Sometimes people ask me what I miss about England. I usually think of food; cheese, gooseberry jam, cream teas, or marmite toast eaten sitting in front of a coal fire when you’re cold and wet. I often forget to mention one important cultural event. Pantomime. Every December, theaters around the country stage a pantomime, a musical comedy based on one of the old children’s tales. Favorites are Jack and the Beanstalk, Mother Goose, Aladdin, and Cinderella. It’s a very specific art form where young men are played by women, and the hero’s mother, the dame, is always played by an older man. It’s gender-bending, silly and often bawdy humor with the audience participating in songs, and booing and hissing the villain. Yet it captures the imagination. Will the ugly sisters be able to get the silver slipper onto their large misshapen feet, or will the handsome transgender prince once again successfully find the misrepresented but beautiful and virtuous Cinderella in the kitchen?
Where would Cinderella be without her ugly, bossy sisters? In a world of virtuous beautiful people Cinderella would be unremarkable.
As I think about the story of the Prodigal Son, I wonder about the other brother. The one who stayed home and was good, and then resentful. At first glance it seems that the story would work just as well without him. Our hero says his Dad is so useless as to be virtually dead so he demands his half of the family fortune and goes off to play in the casinos and golf courses of the rich. But after a remarkably short time it’s all gone and he find himself earning minimum wage putting out the trash, and as so many in our county know only too well, you can’t live on minimum wage. So he decides to go home and get a job on the family ranch where at least the workers are paid enough to eat and have a roof over their heads too. When he gets home his father sees him coming and goes out to greet him with tremendous joy. Then he throws a party and invites all his friends to come and celebrate the return of his son who he feared was dead.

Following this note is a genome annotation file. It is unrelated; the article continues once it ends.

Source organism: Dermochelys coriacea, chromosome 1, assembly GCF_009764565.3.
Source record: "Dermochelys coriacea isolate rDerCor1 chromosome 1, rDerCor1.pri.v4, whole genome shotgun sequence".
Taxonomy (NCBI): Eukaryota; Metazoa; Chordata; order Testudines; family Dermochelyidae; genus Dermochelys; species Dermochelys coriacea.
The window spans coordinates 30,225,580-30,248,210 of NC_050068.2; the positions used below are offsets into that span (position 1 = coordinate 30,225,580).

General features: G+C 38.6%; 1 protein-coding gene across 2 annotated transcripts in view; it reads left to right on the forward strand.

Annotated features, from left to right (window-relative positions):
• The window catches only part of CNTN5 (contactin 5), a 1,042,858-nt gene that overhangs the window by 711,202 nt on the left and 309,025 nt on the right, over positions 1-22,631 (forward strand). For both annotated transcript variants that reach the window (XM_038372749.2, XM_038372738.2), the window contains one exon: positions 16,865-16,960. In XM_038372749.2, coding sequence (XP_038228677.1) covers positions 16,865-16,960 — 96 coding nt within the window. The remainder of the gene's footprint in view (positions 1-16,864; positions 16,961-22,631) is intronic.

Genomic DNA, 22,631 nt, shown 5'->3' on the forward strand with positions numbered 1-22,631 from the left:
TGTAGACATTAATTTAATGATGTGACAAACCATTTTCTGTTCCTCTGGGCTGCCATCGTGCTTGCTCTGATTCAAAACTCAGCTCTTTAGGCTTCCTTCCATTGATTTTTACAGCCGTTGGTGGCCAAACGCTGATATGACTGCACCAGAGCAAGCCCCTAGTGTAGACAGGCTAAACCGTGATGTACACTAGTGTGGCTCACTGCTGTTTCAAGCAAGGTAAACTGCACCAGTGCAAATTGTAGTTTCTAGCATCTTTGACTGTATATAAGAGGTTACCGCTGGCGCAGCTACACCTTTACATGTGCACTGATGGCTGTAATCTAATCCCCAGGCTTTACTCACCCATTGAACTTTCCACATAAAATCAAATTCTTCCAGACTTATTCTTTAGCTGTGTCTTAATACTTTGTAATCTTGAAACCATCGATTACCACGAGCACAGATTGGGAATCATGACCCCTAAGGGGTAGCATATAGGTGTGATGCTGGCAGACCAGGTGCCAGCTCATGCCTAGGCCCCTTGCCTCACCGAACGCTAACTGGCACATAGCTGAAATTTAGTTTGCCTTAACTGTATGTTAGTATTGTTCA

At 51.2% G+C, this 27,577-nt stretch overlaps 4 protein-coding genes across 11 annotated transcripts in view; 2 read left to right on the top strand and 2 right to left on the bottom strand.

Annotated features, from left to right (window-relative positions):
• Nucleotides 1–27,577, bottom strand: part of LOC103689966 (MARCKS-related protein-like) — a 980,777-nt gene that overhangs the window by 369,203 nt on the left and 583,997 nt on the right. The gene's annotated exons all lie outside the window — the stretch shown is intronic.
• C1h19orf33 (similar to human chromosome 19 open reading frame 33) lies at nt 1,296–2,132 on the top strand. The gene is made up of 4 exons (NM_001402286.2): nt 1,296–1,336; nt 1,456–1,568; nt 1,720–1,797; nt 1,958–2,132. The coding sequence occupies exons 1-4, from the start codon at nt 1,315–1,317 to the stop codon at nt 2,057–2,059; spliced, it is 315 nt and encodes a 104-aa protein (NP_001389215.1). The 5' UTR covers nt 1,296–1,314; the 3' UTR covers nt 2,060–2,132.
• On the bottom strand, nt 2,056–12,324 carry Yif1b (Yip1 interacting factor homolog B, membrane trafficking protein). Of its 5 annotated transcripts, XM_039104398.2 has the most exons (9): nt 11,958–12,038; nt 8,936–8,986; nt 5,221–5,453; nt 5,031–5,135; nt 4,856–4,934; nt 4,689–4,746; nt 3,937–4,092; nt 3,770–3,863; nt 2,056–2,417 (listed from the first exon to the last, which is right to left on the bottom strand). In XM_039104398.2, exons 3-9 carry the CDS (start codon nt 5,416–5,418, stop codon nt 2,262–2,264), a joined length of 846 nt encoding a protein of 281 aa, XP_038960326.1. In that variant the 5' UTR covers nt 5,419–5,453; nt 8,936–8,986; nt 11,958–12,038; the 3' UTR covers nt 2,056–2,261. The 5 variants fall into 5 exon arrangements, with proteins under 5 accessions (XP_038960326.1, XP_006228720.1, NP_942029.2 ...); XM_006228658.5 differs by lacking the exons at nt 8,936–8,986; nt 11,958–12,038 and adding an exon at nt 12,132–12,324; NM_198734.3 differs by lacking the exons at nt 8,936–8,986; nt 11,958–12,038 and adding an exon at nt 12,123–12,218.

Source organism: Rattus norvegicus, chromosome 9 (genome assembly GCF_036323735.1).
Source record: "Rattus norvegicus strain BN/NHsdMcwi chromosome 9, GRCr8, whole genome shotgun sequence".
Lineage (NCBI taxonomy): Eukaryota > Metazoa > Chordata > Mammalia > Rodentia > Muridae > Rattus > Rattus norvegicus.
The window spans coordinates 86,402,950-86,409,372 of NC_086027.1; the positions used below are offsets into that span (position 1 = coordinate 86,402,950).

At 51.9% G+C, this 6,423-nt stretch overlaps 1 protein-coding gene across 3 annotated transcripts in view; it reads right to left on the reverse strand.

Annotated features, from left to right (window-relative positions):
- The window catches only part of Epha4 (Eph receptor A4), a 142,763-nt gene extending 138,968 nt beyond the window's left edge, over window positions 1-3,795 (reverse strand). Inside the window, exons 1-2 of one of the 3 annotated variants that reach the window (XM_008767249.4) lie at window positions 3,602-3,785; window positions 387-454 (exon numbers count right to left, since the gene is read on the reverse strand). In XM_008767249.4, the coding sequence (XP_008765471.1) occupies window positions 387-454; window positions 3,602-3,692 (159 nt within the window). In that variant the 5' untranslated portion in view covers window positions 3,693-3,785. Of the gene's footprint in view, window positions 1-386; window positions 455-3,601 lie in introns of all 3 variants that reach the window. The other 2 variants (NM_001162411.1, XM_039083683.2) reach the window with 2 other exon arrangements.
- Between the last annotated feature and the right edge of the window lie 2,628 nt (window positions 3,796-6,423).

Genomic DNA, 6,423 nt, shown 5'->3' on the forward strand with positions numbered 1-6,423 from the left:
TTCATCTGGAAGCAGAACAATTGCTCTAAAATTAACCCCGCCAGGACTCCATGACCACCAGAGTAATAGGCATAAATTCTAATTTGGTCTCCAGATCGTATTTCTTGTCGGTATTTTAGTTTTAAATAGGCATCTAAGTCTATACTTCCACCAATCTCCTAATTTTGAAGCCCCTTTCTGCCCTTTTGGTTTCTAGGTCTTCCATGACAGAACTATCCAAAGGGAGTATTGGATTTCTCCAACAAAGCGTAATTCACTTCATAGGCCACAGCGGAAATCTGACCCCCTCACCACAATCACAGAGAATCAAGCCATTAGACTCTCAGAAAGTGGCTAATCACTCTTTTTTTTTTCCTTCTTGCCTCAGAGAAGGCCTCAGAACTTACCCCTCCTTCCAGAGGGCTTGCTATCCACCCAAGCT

The story could end there. A wonderful portrayal of God’s love which is greater than all our sins, faults and stupidity. A love which always comes out to meet us halfway and is ready to welcome us home. Love which rejoices and is ready to embrace us as soon as we are willing and ready to turn towards the divine.
But Jesus doesn’t leave it there. This father has another son who has stayed home and done all that a faithful son should, but somehow no-one thinks to tell him about the party until he is coming home late after a hard days work and hears the music. He is furious that his father is rewarding his loser brother, rather than he himself who has done all that a good son should.
Jesus may have just included the older son for contrast, as a foil for the younger son. We only see things which are different from other things. We perceive by noticing difference. Cinderella would not stand out in a world where everyone was beautiful and humble. The prodigal son would not stand out in a world where everyone went off and squandered their father’s fortune.